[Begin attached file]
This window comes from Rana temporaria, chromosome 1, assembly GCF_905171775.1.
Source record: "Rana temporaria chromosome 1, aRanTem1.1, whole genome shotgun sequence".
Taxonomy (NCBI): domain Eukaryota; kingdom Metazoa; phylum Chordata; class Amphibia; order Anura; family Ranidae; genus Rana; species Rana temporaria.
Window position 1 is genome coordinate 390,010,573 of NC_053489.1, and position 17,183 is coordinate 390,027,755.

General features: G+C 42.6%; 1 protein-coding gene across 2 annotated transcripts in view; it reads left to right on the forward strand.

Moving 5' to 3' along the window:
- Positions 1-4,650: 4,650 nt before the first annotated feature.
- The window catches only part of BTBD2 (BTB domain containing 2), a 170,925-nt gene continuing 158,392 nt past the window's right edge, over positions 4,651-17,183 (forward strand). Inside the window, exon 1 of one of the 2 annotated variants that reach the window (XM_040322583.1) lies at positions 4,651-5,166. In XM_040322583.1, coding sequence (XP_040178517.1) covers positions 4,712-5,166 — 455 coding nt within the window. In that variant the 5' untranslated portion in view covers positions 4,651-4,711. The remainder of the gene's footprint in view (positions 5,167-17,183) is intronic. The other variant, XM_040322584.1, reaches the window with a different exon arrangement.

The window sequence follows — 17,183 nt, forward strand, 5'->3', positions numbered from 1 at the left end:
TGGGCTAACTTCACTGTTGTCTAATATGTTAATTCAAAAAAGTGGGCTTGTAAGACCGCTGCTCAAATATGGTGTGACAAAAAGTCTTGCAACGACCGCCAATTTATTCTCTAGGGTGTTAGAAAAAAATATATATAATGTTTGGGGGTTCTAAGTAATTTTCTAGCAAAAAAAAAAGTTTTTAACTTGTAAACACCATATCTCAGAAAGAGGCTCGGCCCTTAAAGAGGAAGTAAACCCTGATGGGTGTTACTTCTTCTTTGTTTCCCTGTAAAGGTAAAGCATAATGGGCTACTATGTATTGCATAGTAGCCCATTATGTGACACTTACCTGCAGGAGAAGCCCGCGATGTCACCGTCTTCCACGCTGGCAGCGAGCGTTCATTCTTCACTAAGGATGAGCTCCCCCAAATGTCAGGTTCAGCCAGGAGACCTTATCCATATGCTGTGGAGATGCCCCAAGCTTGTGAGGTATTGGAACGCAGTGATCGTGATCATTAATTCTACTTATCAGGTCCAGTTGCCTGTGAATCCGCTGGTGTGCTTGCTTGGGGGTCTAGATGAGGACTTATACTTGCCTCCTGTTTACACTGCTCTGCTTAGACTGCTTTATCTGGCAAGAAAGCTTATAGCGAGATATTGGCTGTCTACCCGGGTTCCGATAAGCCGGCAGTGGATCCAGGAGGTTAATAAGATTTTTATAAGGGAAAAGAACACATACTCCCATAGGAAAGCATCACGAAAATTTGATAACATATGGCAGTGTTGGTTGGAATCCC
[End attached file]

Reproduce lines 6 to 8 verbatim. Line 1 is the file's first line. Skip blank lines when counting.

Moving 5' to 3' along the window:
- Positions 1-4,650: 4,650 nt before the first annotated feature.
- The window catches only part of BTBD2 (BTB domain containing 2), a 170,925-nt gene continuing 158,392 nt past the window's right edge, over positions 4,651-17,183 (forward strand). Inside the window, exon 1 of one of the 2 annotated variants that reach the window (XM_040322583.1) lies at positions 4,651-5,166. In XM_040322583.1, coding sequence (XP_040178517.1) covers positions 4,712-5,166 — 455 coding nt within the window. In that variant the 5' untranslated portion in view covers positions 4,651-4,711. The remainder of the gene's footprint in view (positions 5,167-17,183) is intronic. The other variant, XM_040322584.1, reaches the window with a different exon arrangement.